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A group of people look up into an online forum where a door has opened. A person is standing in the doorway waving at them, and the light from the doorway is shining on the group standing together.

I Get by With a Little Help From My Friends

International Friendship Day has fallen at the end of July for over 60 years. It always coincides with the week following an annual writers conference I attend. At that event, I see friends who’ve sustained and supported me as a writer since 2005.

This year, that event, like many, was canceled by the pandemic.

(Well, it happened virtually, but I didn’t attend.)

Listen, the conference offers compelling workshops, live readings, and lectures. Yet, what I take away from this time isn’t intellectual. It’s intangible: bits and pieces of other people — their ideas, failures, celebrations, tragedies, and passions — shared so fearlessly I don’t know how they hold themselves together following such generosity.

Vulnerability in friendships

Usually, International Friendship Day occurs after I’ve had a few days to count all the pieces of relationship gold mined from a place where vulnerability and creativity often mean the same thing.

This year, I’m especially aware that many of these friends have also been steadfast companions on my journey with MS.

When friends aren’t supportive

We’ve all experienced this: you share your diagnosis of MS with people you thought were friends only to watch them recede from your life.

It looks something like this—they:

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  • Judge you as a hypochondriac or attention seeker
  • Disbelieve you — the old “but you look fine!” motif
  • Treat you as if you’re incapable of anything, often speaking for you right in front of you, as if you’re not there
  • Seem to think you’re no longer the same person

This may be true; I think it’s impossible to go back to the Old Normal following an MS diagnosis.

But while you’re laden with symptoms, the disease’s unpredictable nature, and any limits it places on you even as you “power through,” those friends find less time or energy for you.

All of these things happen within families, too, sadly.

It’s more than a lack of awareness

People don’t generally understand MS. “You don’t get it until you get it,” as the saying goes.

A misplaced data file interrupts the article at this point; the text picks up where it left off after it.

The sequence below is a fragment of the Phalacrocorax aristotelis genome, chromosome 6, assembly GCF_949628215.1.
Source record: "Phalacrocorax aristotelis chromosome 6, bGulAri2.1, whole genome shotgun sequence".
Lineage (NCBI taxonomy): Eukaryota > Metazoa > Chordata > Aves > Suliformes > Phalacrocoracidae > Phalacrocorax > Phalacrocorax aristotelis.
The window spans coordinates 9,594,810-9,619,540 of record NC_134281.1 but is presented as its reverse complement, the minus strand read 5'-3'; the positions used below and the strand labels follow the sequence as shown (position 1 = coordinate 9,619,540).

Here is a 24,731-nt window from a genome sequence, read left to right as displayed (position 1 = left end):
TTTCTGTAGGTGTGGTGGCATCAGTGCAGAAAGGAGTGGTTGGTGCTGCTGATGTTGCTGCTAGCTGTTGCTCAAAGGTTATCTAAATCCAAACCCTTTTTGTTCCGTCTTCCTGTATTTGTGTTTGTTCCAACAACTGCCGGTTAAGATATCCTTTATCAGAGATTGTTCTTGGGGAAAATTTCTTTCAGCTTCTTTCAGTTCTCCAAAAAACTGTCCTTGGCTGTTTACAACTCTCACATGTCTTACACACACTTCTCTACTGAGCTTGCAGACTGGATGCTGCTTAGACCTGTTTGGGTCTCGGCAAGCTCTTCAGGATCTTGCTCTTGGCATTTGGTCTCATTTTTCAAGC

Heck, I had two good friends with MS and still didn’t “get” it until my diagnosis!

But friends… should be friends no matter what, right?

The struggle to maintain old friendships in the New Normal is real. I remember truly feeling abandoned within the year post-diagnosis, wondering who my friends really were.

But one day I realized I’d gained new friends even as the old friends have faded from sight.

On doors closing and opening

I’ve believed this for a long time: when one door closes, another opens.

Today, I even use this adage to describe living with MS.

Maybe I didn’t believe this immediately following diagnosis: in fact, I’m sure I felt like many doors closed in my face (and on my fingers!).

As with anyone going through the stages of grief, I can admit to going through that awful “why me?” stage.

But time can smooth over bumps and heal wounds. When I finally looked up from mine, I noticed new opportunities — and new friends — had replaced the ones I’d lost.

Common ground is everything

Being a writer and having MS are dual realities with shared challenges. Both need:

  • A support system
  • Peers who tackle this wilderness daily
  • Safe spaces to air frustrations or shout out in triumph over hurdles overcome

One post-conference day in July 2017, I realized that someone I cared a great deal about had essentially ghosted me.

But then, in the middle of mourning that loss — wondering, “What did I do? Why would she blow me off?” — another friend popped into my Facebook feed, one I’d met at the conference.

I realized, wow, here’s someone who loves me just the way I am. We’d constructed a jigsaw puzzle together and celebrated her birthday just a week prior. I already missed her. Here she was, on Facebook, like we’d been friends forever.

I count these blessings every day now.

Say what you will about social media

I cannot extol the virtues of social media without first pointing out its double-edged stabbiness. Social media indeed brings out both the best and worst in all of us (including myself!).

But thank goodness for it. On bad MS days, so many friends I’ve made in the days post-diagnosis — the ones who don’t mind that I’m sick, who don’t let it define me — really show up.

How my friends show up for me

What does that friendship look like? Support emojis, inspiring memes, pet pics, funny GIFs, and private messages. Without a moment’s hesitation.

Happy International Friendship Day to those long-time friends who’ve stuck it out in that transition between the Old and New Normal (yes, they do exist!) and to those newfound friends who bring unsolicited joy even in a pandemic. I strive daily to return these favors in kind, even if only virtually.

This article represents the opinions, thoughts, and experiences of the author; none of this content has been paid for by any advertiser. The team does not recommend or endorse any products or treatments discussed herein. Learn more about how we maintain editorial integrity here.

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